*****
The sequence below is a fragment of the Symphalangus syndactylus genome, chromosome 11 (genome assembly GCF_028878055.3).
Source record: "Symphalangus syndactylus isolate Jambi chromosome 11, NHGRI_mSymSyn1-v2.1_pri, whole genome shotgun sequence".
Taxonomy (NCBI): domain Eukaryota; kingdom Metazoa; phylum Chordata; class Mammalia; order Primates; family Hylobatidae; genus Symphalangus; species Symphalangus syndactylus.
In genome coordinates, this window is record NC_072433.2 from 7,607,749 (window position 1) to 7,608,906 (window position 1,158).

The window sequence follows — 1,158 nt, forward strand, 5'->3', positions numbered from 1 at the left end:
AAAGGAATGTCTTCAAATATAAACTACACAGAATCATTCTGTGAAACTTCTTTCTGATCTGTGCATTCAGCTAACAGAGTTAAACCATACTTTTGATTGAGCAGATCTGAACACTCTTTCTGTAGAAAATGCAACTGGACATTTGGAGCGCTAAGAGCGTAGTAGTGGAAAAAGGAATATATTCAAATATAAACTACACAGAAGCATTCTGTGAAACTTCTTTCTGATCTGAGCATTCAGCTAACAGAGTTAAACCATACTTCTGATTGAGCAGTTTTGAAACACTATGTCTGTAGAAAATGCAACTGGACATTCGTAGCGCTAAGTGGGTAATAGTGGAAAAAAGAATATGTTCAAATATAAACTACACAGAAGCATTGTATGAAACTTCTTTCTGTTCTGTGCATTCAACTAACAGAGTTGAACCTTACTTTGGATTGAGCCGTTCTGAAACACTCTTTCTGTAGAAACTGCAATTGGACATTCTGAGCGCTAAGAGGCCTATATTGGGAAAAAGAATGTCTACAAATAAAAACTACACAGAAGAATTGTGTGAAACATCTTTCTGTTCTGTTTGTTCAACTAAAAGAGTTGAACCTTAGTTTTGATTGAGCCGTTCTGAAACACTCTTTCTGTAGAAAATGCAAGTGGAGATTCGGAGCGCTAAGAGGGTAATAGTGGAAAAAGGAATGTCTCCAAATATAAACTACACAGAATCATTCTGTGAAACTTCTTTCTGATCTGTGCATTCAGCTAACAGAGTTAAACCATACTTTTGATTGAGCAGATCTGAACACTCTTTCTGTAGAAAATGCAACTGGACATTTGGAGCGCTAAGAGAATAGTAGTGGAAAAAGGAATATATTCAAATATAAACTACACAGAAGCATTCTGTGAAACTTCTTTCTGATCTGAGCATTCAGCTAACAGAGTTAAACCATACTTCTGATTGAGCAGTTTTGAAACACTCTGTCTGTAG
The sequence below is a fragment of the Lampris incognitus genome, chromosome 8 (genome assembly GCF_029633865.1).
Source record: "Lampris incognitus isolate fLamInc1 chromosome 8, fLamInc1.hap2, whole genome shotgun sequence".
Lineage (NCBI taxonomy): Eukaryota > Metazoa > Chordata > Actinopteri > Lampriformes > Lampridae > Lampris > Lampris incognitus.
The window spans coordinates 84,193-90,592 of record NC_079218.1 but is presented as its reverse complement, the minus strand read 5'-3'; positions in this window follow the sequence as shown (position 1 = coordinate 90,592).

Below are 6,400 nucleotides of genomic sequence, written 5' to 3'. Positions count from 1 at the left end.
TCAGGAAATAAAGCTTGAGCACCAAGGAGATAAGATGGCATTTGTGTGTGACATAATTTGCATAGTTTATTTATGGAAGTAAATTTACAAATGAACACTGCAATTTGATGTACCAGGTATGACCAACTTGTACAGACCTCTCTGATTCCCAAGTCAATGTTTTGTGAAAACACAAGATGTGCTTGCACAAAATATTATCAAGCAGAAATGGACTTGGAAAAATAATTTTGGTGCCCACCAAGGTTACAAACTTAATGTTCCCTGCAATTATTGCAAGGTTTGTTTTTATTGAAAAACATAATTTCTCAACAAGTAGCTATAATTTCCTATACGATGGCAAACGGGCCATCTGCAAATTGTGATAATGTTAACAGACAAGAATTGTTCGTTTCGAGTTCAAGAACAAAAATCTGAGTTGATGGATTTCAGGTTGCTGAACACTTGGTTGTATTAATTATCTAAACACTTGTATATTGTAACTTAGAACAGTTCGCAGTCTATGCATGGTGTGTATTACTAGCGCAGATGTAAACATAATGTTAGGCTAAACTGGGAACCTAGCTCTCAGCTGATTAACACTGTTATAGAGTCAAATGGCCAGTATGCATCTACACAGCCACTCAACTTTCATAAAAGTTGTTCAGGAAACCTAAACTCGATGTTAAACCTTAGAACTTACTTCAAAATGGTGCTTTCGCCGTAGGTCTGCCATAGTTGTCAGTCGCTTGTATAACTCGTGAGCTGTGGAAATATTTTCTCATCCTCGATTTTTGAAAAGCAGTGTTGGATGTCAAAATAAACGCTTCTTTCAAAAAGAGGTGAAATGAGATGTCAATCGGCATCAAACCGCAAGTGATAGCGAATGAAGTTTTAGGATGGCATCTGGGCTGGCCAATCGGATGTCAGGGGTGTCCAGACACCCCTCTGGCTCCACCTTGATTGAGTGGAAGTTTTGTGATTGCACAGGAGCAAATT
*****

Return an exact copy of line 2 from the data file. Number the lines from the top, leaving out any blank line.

Source record: "Symphalangus syndactylus isolate Jambi chromosome 11, NHGRI_mSymSyn1-v2.1_pri, whole genome shotgun sequence".